They were using green energy before green energy was cool.
In the early days of the Arsenal, they needed power. They didn't have a lot of options, but as an island; they had access to plenty of water. So they began using that water to power their plant.
Nestled between the shores of Arsenal Island and Sylvan Island is a hot bed of hydropower history. You see, before this old dam, there was one even older.
"That actually was a belt drive system, a mechanical system that fed through a bunch of towers and leather belts and pulleys all the way up to the Stone Buildings," said Terry Harris, Garrison Public Works Office.
That's what powered the arsenal's early manufacturing. That dam burned down in 1899. And this one, producing electricity, replaced it.
"When they built things back there, they built things to last," said Harris.
What still stands is a great example of the industrial revolution. You can see there's two wings on this dam: the first one finished just after the turn of the century.
"At the time they built that was state of the art when they put it together and then in such a short amount of time with the revolution, these became state of the art and did so much more than those that it just made sense to get rid of those," said Harris.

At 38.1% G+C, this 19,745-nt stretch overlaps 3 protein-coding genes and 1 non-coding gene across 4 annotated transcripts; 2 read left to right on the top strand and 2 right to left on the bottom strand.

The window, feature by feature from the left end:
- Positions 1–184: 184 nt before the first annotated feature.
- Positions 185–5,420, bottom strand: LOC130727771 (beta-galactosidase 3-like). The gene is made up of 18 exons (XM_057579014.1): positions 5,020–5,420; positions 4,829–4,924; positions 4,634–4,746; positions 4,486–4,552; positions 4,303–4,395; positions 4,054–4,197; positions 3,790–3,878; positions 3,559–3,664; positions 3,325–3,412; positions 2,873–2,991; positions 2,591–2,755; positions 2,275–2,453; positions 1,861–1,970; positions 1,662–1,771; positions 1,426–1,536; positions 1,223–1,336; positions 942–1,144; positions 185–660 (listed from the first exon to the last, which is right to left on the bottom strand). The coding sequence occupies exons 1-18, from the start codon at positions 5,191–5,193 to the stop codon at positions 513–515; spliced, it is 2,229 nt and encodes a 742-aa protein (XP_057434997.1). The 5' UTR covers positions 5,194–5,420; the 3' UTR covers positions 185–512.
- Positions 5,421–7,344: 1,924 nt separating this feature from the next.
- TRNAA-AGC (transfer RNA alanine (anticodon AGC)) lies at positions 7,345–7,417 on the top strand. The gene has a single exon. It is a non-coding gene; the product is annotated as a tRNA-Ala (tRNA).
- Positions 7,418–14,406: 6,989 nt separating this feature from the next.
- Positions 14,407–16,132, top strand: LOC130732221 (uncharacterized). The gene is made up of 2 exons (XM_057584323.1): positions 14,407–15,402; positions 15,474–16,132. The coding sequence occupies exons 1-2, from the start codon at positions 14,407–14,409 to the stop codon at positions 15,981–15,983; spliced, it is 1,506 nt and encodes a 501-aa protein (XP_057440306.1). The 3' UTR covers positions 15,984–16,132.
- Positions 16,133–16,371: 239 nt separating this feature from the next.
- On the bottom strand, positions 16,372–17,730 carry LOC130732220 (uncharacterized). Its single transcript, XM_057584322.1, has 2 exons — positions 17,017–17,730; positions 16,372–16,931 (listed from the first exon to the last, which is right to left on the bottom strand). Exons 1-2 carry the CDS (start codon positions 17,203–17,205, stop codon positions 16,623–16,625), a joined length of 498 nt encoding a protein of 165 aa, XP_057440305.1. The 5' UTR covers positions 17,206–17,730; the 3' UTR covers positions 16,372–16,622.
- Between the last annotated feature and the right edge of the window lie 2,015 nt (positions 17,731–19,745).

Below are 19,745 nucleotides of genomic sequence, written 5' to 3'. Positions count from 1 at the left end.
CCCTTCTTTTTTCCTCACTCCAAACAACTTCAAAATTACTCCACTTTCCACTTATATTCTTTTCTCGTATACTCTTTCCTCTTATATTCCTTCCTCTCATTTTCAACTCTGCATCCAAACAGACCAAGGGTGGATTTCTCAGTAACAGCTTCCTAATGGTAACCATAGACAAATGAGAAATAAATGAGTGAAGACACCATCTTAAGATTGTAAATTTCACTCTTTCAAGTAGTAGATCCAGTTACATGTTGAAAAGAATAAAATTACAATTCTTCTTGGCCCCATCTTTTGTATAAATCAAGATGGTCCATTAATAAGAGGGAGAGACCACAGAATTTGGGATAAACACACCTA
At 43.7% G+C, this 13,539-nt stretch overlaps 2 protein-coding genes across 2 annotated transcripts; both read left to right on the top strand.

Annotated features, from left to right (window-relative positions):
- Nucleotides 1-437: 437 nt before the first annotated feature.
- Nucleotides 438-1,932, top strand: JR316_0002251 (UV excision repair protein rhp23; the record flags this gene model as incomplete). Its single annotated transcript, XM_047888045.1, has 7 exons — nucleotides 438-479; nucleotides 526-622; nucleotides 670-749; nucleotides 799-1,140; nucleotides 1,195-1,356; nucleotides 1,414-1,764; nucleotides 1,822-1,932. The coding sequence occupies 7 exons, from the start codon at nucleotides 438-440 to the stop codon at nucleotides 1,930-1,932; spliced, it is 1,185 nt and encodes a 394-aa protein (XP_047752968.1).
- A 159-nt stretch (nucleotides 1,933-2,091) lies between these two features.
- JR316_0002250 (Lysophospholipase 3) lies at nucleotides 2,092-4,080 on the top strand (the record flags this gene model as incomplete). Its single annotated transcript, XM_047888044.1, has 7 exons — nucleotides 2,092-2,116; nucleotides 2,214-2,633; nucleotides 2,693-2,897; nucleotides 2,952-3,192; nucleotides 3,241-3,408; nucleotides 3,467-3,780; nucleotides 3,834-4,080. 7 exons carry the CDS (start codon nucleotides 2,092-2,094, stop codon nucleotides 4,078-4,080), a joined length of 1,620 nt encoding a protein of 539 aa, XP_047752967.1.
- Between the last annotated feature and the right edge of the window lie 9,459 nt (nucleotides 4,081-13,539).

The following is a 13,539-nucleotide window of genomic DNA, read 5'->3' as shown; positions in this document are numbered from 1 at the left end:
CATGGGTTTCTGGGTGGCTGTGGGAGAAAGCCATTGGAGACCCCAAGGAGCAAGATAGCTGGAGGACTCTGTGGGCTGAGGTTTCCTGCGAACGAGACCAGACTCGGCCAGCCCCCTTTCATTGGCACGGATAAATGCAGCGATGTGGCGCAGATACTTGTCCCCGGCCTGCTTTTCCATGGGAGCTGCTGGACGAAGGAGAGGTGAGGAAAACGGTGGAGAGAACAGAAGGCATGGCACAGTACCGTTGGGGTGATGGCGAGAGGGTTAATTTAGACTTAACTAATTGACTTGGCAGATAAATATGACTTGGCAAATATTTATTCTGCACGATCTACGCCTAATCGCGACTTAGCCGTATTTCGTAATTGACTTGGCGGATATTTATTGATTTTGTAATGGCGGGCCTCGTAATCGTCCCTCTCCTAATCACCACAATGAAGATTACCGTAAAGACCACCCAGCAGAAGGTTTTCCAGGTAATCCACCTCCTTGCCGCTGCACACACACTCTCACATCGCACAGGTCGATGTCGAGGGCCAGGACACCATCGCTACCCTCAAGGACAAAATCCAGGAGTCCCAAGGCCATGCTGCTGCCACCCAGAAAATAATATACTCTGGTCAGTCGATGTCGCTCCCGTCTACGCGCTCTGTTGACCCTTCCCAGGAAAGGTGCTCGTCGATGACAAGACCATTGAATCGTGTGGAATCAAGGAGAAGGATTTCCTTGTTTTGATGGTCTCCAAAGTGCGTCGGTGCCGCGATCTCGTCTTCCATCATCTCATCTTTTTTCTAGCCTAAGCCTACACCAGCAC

Outdated, the old wing became essentially a walkway to get to the second wing, finished in 1919 featuring the 8 heavy duty generators we see here today.
"So the water rushes down through each one of these turbine bays, it runs through the turbines which is 20 some feet below us, spins the turbines, then the turbines turn the shaft, then we're standing basically on top of a big coil that produces electrical energy," said Harris.
What worked then, still works now, nearly a century later.
"During the course of the week when we're running three shifts, and production at the manufacturing plants, and all the office buildings, it produces about 20 percent of our electrical requirements," said Harris.
A long way from belts and pulleys and still harnessing energy, the green way. The plan has been modernized over the years adding things like an electronic braking system for the turbines, and digital readouts to monitor power production.
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